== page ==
•  44
    Human Dignity and Human Rights
    Oxford University Press. 2018.
    Human dignity: social movements invoke it, several national constitutions enshrine it, and it features prominently in international human rights documents. But what is human dignity, why is it important, and what is its relationship to human rights? This book offers a sophisticated and comprehensive defence of the view that human dignity is the moral heart of human rights. First, it clarifies the network of concepts associated with dignity. Paramount within this network is a core notion of human…Read more
  •  25
    Facts, norms, and dignity
    Critical Review of International Social and Political Philosophy 22 (1): 34-54. 2019.
  •  79
    A Broad Definition of Agential Power
    Journal of Political Power 11 (1): 79-92. 2018.
    Can we develop a definition of power that is satisfactorily determinate but also enables rather than foreclose important substantive debates about how power relations proceed and should proceed in social and political life? I present a broad definition of agential power that meets these desiderata. On this account, agents have power with respect to a certain outcome (including, inter alia, the shaping of certain social relations) to the extent that they can voluntarily determine whether that out…Read more
  •  21
    An intellectual laboratory for the democratic and cosmopolitan left
    Philosophy and Social Criticism 43 (3): 329-330. 2017.
  •  246
    Kantian Dignity and Marxian Socialism
    Kantian Review 22 (4): 553-577. 2017.
    This paper offers an account of human dignity based on a discussion of Kant's moral and political philosophy and then shows its relevance for articulating and developing in a fresh way some normative dimensions of Marx’s critique of capitalism as involving exploitation, domination, and alienation, and the view of socialism as involving a combination of freedom and solidarity. What is advanced here is not Kant’s own conception of dignity, but an account that partly builds on that conception and p…Read more
  •  132
    Dignity at Work
    In Hugh Collins, Gillian Lester & Virginia Mantouvalou (eds.), Philosophical Foundations of Labour Law, Oxford University Press. pp. 68-86. 2018.
    This paper offers a justification of labor rights based on an interpretation of the idea of human dignity. According to the dignitarian approach, we have reason to organize social life in such a way that we respond appropriately to the valuable capacities of human beings that give rise to their dignity. That dignity is a deontic status in virtue of which people are owed certain forms of respect and concern. Dignity at work involves the treatment of people in accordance to the ideal of solidarist…Read more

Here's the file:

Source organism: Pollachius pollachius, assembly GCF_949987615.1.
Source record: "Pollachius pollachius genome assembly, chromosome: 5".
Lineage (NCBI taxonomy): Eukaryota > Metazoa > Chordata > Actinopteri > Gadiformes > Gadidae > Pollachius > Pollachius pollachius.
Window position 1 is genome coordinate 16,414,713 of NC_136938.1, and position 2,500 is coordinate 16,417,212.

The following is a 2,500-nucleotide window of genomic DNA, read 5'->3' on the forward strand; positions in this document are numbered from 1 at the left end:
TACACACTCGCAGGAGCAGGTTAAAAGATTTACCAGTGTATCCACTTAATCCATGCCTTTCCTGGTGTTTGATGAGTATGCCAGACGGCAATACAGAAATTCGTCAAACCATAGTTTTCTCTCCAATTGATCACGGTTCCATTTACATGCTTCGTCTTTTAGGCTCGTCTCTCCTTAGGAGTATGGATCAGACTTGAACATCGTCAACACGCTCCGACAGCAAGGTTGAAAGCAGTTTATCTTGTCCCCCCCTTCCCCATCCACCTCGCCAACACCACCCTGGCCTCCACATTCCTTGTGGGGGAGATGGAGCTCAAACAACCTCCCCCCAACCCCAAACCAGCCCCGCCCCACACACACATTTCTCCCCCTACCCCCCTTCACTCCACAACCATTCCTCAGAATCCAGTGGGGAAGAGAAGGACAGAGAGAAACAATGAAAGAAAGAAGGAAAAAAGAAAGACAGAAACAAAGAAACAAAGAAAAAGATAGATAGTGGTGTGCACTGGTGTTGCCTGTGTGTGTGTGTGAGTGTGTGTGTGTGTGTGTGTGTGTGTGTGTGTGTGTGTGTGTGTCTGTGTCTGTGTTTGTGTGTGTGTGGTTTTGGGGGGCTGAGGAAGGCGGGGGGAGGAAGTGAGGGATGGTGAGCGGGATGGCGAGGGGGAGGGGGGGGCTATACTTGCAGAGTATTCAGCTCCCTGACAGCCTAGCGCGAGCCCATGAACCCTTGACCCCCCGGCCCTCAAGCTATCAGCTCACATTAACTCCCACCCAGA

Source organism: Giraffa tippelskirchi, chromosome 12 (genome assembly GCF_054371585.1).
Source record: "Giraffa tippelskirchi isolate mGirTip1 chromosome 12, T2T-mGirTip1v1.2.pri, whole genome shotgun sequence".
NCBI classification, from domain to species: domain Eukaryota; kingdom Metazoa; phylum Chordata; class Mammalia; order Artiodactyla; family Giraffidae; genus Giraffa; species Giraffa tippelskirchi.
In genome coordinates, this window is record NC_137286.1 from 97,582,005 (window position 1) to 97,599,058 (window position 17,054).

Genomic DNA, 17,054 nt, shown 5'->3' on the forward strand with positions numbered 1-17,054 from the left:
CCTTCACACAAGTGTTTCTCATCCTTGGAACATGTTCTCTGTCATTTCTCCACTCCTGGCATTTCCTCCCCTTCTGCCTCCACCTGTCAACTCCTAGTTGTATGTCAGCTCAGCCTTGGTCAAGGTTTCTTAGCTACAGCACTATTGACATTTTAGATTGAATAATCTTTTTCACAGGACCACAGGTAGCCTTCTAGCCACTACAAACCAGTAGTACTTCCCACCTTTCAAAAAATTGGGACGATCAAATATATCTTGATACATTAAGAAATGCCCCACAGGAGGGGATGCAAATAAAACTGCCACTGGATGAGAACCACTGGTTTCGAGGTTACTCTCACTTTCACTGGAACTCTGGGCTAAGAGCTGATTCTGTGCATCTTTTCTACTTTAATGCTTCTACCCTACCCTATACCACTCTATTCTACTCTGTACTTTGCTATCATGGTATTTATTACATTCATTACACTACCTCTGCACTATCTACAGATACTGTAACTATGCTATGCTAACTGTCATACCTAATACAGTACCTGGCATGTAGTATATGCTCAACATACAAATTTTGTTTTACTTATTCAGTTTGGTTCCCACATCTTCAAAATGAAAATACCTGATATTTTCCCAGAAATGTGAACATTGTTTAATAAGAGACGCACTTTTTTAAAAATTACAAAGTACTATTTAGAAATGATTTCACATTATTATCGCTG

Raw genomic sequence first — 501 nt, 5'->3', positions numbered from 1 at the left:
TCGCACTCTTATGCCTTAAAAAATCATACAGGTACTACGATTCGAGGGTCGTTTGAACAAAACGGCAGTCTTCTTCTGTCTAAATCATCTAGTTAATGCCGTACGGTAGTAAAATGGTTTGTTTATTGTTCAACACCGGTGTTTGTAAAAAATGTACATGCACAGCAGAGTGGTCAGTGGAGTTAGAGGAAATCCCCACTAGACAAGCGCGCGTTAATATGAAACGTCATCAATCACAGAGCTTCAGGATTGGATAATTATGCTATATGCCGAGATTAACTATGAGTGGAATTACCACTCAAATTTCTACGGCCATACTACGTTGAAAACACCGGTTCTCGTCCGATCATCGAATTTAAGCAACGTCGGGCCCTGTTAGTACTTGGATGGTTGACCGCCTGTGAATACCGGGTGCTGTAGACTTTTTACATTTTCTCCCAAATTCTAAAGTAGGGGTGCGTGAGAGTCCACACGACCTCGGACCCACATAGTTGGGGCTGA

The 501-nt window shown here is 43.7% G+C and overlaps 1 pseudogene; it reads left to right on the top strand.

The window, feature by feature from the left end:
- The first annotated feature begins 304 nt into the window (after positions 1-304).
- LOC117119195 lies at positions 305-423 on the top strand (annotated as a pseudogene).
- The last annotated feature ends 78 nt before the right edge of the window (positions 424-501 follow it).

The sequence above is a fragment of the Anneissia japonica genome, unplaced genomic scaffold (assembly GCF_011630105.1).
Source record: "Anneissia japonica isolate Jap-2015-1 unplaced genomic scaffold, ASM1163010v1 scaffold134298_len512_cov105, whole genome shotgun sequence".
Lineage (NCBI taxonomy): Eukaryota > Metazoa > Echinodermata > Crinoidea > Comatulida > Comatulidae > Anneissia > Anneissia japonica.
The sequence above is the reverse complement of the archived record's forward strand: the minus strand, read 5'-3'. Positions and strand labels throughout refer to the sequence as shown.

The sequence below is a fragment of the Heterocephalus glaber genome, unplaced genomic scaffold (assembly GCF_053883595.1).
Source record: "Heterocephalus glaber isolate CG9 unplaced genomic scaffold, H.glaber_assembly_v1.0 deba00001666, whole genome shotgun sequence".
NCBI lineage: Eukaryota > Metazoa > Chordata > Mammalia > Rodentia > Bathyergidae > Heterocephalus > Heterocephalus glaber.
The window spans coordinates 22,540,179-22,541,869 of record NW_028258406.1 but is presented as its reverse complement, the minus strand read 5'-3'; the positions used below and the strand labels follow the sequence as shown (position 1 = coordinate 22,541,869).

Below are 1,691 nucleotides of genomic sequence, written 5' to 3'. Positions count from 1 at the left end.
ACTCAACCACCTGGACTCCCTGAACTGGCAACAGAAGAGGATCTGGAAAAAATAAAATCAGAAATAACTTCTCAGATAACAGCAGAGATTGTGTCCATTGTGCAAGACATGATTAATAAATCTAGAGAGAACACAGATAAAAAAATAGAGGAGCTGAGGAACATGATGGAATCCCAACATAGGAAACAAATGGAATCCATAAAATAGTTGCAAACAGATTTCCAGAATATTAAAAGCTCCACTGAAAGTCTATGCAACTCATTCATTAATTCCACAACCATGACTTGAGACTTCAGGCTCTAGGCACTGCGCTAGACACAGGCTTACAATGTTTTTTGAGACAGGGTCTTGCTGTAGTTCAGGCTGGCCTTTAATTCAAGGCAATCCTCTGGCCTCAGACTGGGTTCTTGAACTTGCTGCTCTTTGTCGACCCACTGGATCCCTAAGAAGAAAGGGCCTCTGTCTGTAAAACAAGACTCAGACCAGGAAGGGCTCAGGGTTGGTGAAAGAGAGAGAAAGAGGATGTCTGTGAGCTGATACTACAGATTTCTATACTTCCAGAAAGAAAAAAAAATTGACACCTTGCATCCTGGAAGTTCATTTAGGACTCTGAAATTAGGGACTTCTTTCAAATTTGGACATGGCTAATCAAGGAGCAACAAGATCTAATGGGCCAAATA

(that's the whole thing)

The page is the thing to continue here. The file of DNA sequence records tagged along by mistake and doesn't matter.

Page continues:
•  939
    Human Rights, Human Dignity, and Power
    In Rowan Cruft, Matthew Liao & Massimo Renzo (eds.), Philosophical Foundations of Human Rights, Oxford University Press. pp. 196-213. 2015.
    This paper explores the connections between human rights, human dignity, and power. The idea of human dignity is omnipresent in human rights discourse, but its meaning and point is not always clear. It is standardly used in two ways, to refer to a normative status of persons that makes their treatment in terms of human rights a proper response, and a social condition of persons in which their human rights are fulfilled. This paper pursues three tasks. First, it provides an analysis of the conten…Read more
  •  142
    Review of Gillian Brock, Global Justice (review)
    Philosophy and Social Criticism 38 (3): 333-338. 2012.
  •  473
    Comparative Assessments of Justice, Political Feasibility, and Ideal Theory
    Ethical Theory and Moral Practice 15 (1): 39-56. 2012.
    What should our theorizing about social justice aim at? Many political philosophers think that a crucial goal is to identify a perfectly just society. Amartya Sen disagrees. In The Idea of Justice, he argues that the proper goal of an inquiry about justice is to undertake comparative assessments of feasible social scenarios in order to identify reforms that involve justice-enhancement, or injustice-reduction, even if the results fall short of perfect justice. Sen calls this the “comparative …Read more
  • Comentario Bibliografico (review)
    Revista Latinoamericana de Filosofia 24 (1): 186-189. 1998.
  •  205
    Does Global Egalitarianism Provide an Impractical and Unattractive Ideal of Justice?
    with Christian Barry
    International Affairs 84 (5): 1025-1039. 2008.
    In his important new book National responsibility and global justice, David Miller presents a systematic challenge to existing theories of global justice. In particular, he argues that cosmopolitan egalitarianism must be rejected. Such views, Miller maintains, would place unacceptable burdens on the most productive political communities, undermine national self-determination, and disincentivize political communities from taking responsibility for their fate. They are also impracticable and quite…Read more
  •  132
    Ability and Volitional Incapacity
    Journal of Ethics and Social Philosophy 10 (3): 1-8. 2016.